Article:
¶7 The garnishee contends, as we understand it, that the contract was not completed until the city engineer approved the paving, and that necessarily all repairs made were not extra work, but were a part of the contract work, and that the pleadings raised no issues except the amount due under the contract. He says that under the decision in Oklahoma City v. Derr, 109 Okla. 192, 235 P. 218, the contractor must bear the unexpected expense arising from unforeseen difficulties incident to the performance of the work, and that he will not be relieved from performance of the contract because he meets a situation incidental to performance that was not anticipated by him. He also calls attention to First National Bank v. City of Seattle, 71 Wash. 122, 127 P. 837, and City of Cimarron v. Independence Indemnity Co., 140 Kan. 9, 33 P.2d 940. He argues that under these decisions, and especially Oklahoma City v. Derr, supra, the fact that the subsoil was not of the character anticipated or expected by the contractor does not relieve him of the obligation to completely perform the contract.

¶8 Drake, on the other hand, contends that as the contract specifically provided that he was to lay the paving on a subgrade prepared by the garnishee, and that the paving was to be composed of certain specified materials, his contractual obligation ended when he laid the pavement in the manner required by the contract, and composed of the materials therein specified, and that damage to the pavement because of any defect in the subgrade prepared by the garnishee, or by lack of proper drainage, was damage for which he was not responsible. He calls attention to the statement in Oklahoma City v. Derr, supra, as follows:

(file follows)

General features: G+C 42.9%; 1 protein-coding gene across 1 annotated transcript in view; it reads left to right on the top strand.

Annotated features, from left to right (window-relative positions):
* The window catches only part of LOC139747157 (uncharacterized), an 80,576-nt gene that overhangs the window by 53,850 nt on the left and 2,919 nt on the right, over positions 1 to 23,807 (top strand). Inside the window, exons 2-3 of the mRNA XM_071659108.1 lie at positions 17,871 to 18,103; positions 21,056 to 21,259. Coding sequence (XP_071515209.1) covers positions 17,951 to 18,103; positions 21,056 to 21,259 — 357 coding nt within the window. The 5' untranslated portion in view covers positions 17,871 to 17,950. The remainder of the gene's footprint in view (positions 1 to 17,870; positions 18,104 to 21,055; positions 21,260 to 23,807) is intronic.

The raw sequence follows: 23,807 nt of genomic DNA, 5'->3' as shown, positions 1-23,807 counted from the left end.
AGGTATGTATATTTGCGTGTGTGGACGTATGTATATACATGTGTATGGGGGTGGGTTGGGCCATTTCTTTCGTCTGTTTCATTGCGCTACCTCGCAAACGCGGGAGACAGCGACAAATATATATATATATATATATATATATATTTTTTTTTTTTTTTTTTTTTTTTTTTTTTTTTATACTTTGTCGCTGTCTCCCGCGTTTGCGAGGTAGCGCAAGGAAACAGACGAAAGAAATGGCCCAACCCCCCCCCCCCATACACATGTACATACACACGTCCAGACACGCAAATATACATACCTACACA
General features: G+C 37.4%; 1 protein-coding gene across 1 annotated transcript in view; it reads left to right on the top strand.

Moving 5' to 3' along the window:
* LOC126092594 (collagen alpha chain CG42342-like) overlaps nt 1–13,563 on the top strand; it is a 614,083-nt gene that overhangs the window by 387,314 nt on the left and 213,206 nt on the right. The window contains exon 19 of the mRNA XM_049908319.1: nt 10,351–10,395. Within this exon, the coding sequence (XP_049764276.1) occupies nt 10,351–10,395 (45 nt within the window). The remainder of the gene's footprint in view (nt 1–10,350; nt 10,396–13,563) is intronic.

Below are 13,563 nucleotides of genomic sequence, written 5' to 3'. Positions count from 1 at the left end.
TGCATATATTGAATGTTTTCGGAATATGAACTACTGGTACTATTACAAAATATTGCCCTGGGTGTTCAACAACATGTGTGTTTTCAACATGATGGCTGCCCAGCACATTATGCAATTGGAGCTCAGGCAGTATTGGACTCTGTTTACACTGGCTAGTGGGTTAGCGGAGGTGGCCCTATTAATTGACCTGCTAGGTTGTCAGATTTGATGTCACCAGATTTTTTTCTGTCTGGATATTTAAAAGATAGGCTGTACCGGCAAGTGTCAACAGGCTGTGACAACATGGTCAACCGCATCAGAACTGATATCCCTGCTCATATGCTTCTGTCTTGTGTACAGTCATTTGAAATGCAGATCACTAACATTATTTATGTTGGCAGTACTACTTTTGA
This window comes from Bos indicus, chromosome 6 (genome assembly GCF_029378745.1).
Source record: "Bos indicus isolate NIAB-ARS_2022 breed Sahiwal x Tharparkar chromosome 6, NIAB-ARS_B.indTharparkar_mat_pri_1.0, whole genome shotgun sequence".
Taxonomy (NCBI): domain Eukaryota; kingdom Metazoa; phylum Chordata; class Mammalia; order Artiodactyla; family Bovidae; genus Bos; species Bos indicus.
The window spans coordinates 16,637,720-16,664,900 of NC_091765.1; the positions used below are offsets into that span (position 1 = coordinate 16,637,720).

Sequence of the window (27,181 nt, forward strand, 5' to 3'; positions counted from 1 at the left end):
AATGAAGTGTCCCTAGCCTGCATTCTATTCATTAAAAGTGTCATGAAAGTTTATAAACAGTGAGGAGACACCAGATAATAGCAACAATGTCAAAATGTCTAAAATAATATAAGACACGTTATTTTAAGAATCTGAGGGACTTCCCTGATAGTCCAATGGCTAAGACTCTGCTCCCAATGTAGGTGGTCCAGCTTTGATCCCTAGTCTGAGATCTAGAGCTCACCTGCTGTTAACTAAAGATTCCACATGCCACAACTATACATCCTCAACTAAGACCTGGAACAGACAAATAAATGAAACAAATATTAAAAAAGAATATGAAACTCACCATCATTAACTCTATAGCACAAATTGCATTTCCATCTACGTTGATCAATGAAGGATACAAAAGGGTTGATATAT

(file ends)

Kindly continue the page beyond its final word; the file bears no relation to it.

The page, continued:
"A different rule applies where the contractor must build and complete a structure according to the plans and specifications by the owner. The contractor will not be required to bear extra expense resulting from the performance of the contract on account of defects in the plans and specifications prepared and submitted by the owner." (Citing numerous authorities.)

¶9 He also calls attention to State v. Commercial Insurance Co., 125 Neb. 43, 248 N.W. 807, 88 A.L.R. 790, and to the A.L.R. annotation to that case shown at 88 A.L.R. p. 797, wherein the general rule is stated as follows:

". . . the rule has become well settled, in practically every American jurisdiction in which the matter has been involved, that a construction contractor who has followed plans and-or specifications furnished by the contractee, his architect or engineer, and which have proved to be defective or insufficient, will not be responsible to the contractee for loss or damage which results - at least after the work is completed - solely from the defective or insufficient plans or specifications, in the absence of any negligence on the contractor's part, or any express warranty by him as to their being sufficient or free from defects."